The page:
Extending your marketing reach through peer influence.
When there's a million dollars on the line, the game show "Who Wants to be a Millionaire" allows contestants to phone a friend or ask the audience.
After all, what do we do when we're pressed with questions, looking for answers? Ask a friend, get advice from others! When your product's on the line, your customers prove to behave in the same manner. They learn about products and services from experience, from advertising, and to a great and now measurable extent, from their peers.
New research recently released from Purdue University shows that effective word of mouth marketing (WOMM) programs create a marketplace "ripple effect" that drives a product message far beyond the initial target audience.
Successful WOMM can include a broad array of tactics all which exploit the fact that peers find their colleagues more credible and trust them more than companies when it comes to validating whether to try a product or not, or whether to use the product longer, differently or more broadly.
According to research studies completed by Purdue in 2001, and additional, more robust research endeavors in 2007, the benefits from WOMM strategies by no means end at the actual targeted participants. Purdue's research shows a strong ripple effect created from successful WOMM campaigns. This ripple effect is fueled by the actual WOMM program participants sharing their "learnings" with additional peers outside of the formal program setting.
According to Purdue's Dr. Jay Akridge, "Our research clearly shows that Beck Ag's WOMM programs reach far beyond the actual program participants. The Beck Ag program participants we talked with confirmed that there is a great deal of informal discussion generated about the featured offering occurring outside of the formal program setting. This should be good news to marketers who employ facilitated WOMM strategies."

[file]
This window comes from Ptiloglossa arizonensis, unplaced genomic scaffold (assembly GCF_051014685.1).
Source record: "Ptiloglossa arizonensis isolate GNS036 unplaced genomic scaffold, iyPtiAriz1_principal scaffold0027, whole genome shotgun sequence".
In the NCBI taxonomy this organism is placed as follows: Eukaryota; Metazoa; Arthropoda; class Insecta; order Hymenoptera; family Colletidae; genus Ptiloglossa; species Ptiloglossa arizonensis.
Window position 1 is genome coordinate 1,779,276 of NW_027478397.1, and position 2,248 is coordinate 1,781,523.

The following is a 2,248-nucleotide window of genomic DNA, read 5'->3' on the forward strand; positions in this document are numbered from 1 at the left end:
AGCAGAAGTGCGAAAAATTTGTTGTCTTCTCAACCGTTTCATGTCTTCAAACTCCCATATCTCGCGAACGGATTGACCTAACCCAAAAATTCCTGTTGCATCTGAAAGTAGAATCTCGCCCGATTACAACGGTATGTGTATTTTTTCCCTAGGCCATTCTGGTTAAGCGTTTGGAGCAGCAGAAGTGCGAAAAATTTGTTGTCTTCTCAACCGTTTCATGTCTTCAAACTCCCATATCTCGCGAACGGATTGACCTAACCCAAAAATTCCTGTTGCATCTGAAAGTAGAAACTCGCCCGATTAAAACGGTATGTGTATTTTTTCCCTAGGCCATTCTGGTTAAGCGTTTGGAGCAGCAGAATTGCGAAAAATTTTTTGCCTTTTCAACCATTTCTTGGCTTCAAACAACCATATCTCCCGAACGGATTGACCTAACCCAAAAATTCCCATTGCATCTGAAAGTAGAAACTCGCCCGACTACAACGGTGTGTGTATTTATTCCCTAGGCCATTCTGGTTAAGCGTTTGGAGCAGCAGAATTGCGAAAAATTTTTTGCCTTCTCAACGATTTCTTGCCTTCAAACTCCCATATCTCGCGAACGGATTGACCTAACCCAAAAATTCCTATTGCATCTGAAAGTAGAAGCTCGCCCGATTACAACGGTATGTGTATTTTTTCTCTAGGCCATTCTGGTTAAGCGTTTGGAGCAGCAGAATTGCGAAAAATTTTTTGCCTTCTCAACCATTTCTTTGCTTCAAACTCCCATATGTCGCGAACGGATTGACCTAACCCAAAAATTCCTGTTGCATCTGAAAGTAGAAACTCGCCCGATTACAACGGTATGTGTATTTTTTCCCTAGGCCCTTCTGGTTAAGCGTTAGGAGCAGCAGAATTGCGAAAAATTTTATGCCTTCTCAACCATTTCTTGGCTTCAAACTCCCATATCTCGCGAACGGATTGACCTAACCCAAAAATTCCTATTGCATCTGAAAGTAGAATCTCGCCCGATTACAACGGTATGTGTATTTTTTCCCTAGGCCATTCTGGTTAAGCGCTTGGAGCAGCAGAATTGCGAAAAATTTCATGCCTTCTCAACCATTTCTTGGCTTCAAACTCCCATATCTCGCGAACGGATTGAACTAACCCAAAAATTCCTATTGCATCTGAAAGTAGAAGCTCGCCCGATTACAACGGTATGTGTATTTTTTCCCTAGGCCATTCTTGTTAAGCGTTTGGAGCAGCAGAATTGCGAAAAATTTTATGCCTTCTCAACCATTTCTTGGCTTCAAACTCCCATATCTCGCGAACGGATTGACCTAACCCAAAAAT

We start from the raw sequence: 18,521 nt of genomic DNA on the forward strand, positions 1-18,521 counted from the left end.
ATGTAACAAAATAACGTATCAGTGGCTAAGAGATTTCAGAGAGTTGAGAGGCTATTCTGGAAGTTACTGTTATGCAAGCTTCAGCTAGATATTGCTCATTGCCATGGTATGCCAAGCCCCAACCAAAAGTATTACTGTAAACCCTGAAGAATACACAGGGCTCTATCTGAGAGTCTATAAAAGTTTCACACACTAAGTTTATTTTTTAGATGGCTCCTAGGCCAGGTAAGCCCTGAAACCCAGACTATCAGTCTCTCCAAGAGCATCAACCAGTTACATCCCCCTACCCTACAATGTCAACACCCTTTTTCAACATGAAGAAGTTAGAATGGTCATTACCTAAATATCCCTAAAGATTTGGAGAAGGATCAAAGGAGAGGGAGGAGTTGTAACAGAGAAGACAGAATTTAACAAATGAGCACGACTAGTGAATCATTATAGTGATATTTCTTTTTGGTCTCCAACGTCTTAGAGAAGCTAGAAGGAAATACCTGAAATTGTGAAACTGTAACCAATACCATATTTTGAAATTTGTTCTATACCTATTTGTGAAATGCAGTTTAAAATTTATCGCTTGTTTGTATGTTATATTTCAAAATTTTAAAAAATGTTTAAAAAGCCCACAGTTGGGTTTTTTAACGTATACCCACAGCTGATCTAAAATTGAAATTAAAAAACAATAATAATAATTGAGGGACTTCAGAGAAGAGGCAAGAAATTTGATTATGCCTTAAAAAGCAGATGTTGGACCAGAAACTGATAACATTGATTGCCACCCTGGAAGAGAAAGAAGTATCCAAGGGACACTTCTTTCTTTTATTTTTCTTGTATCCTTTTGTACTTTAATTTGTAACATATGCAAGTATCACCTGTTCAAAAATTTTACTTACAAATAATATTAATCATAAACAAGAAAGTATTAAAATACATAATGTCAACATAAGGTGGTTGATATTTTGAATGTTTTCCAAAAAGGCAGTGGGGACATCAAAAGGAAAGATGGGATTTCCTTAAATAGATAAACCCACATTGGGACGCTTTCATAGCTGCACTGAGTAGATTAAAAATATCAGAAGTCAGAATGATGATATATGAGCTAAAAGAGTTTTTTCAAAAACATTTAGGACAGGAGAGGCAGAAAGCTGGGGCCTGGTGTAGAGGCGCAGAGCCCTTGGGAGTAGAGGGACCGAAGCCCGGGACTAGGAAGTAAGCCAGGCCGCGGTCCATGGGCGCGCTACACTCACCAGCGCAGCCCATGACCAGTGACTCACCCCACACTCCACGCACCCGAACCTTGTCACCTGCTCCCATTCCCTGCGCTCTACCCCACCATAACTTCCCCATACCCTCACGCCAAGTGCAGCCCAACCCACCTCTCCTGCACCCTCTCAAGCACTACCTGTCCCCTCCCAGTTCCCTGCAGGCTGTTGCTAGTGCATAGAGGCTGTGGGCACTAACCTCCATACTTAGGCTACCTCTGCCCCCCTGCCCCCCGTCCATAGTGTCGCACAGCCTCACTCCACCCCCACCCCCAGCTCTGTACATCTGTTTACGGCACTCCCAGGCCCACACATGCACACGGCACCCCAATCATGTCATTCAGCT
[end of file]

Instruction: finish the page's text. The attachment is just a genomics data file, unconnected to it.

So, how does the ripple effect impact the measurement of successful WOMM strategies? Beck Ag's Stephanie Liska explained, "Following a program, we know who we have reached and who has participated in a conference or a one-on-one call. We can (and do) follow up with participants to measure their post-program buying behaviors."
And experience is on Beck Ag's side as Liska explained, "Over the last ten years we've engaged over 500,000 ag professionals in our programs and the R.O.I. we've measured with program participants has been more than enough to bring our clients back year after year and continue using Beck Ag. The ripple effect is icing on our WOMM cake."
Another aspect of the WOMM ripple effect is the marketplace impact it has on performance expectations of the featured product, service or technology. The more that real-world experiences are discussed and shared throughout the marketplace, the more realistic the expectations are for performance.
Liska explained, "When an individual has the chance to learn from someone else's direct experience with a product, they go into a first time trial with realistic expectations. If the product performs up to these expectations they are more likely to increase use over the subsequent years."
Substantiating that experience, Purdue's Dr. Joan Fulton explained, "This WOMM Impact Study proved that the ripple effect was very powerful. People are more likely to share with their peers information and experiences about a product or service when they are adequately empowered with sound information."
WOMMA (The Word of Mouth Marketing Association) estimates that a negative experience with a product can stimulate the individual to share their experience and displeasure with several others and in recent years the Internet multiplies this effect.
As marketers, we all long to create that positive dialogue about our products and services among our customers. Now, armed with proof of the extension in reach offered through WOMM tactics, marketers can be assured of the ripple effect and its potential to advance their messages to their customers and their peers.
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|Title Annotation:||WORD OF MOUTH MARKETING|
|Date:||May 1, 2007|
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